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Fruit juice

Fresh fruit and vegetable juices slash Alzheimer's risk, far surpassing any pharmaceutical

Thursday, August 31, 2006 by: NewsTarget
Tags: fruit juice, fruits and vegetables, healing foods


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(NewsTarget) A new study published in today's American Journal of Medicine indicates that drinking fruit and vegetable juices may reduce the risk of developing Alzheimer's disease by as much as 76 percent.

Researchers from Vanderbilt University in Nashville conducted an epidemiological study of 1,800 Japanese-American seniors in Seattle over a period of 10 years, and found that those who drank juice three or more times per week were 76 percent less likely to develop the debilitating neurological disease than those who drank one serving or less a week.

"Fruit and vegetable juices may play an important role in delaying the onset of Alzheimer's disease," says Qi Dai, the study's lead author.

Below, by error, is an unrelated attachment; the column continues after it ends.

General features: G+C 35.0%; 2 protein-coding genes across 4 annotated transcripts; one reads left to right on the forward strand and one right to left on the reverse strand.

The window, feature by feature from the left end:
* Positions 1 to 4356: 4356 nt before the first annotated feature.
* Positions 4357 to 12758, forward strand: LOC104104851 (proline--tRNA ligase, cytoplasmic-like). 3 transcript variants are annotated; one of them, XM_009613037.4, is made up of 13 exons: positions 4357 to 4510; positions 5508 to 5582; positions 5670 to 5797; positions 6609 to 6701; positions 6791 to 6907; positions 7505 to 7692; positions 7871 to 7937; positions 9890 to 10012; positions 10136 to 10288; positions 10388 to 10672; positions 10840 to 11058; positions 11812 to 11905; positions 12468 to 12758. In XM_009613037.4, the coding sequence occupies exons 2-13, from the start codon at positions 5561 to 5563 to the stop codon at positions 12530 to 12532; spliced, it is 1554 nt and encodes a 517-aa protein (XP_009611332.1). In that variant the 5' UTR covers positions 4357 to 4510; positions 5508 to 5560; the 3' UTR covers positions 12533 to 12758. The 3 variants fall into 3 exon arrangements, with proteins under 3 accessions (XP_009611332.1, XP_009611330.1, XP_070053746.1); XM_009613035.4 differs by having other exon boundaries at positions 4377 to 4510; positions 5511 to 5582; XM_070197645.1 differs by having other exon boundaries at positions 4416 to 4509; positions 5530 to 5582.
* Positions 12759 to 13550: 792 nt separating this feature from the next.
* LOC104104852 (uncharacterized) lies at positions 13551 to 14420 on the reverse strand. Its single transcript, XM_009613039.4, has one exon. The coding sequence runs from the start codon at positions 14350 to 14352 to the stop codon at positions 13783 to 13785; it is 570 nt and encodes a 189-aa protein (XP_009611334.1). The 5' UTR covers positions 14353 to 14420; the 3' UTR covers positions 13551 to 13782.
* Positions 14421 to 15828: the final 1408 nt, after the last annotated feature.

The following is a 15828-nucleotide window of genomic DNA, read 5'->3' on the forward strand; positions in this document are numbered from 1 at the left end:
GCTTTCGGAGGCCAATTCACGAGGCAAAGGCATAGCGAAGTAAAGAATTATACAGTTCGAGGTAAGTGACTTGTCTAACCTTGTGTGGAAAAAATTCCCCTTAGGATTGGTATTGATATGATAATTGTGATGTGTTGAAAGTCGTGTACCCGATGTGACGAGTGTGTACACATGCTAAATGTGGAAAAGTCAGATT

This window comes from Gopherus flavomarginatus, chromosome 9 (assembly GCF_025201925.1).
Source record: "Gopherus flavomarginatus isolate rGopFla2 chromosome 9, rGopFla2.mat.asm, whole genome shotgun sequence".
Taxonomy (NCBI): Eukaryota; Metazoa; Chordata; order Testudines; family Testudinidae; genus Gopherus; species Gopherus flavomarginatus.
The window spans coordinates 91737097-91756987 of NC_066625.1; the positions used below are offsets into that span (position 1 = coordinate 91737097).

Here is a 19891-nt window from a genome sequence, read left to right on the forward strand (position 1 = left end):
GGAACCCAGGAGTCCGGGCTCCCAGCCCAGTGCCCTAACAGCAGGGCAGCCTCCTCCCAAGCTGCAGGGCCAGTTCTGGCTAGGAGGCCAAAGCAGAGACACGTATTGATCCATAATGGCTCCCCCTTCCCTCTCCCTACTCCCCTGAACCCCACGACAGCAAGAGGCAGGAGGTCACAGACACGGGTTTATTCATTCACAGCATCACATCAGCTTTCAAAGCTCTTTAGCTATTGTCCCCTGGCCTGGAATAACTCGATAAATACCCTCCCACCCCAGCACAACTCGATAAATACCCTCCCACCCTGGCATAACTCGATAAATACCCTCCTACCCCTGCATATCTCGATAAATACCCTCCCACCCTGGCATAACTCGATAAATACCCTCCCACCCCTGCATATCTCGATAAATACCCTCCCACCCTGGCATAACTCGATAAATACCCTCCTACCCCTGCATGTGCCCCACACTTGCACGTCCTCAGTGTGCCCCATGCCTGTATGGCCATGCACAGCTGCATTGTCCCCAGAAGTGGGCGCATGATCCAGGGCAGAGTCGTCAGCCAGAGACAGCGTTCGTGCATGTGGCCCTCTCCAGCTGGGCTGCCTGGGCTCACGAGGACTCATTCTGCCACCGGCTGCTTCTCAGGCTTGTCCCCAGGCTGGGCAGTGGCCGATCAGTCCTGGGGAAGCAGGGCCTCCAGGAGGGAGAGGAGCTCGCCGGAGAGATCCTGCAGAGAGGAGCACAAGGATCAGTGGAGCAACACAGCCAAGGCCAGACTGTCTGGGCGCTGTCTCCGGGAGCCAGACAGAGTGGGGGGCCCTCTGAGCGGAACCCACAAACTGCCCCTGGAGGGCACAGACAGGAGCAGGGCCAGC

The mechanism of protection is likely the high concentration of polyphenols -- strong, organic antioxidants sometimes responsible for a plant's color -- found in fruit and vegetable juices, Dai says.

Because 99 percent of polyphenols are found in the skins of fruits and vegetables, only juices pressed from whole, fresh vegetables and fruits would have powerful anti-Alzheimer's properties, according to Dai. Popular sugar-laden juices with low juice content would not have the same protective effects as fresh, whole-fruit or -vegetable juices.

"This research once again demonstrates that food is the best medicine," said Mike Adams, author of The Seven Laws of Nutrition. "Fresh juice from fruits, vegetables and nuts contains protective medicine more powerful than any pharmaceutical," Adams says, "and people who drink fresh fruit and vegetable juices daily are far healthier than those who don't, exhibiting far lower rates of cancer, heart disease, depression, diabetes and many other health conditions."

Dr. Jack Diamond, scientific director at the Alzheimer's Society of Canada, says the results of Dai's study could send Alzheimer's research in a different direction.

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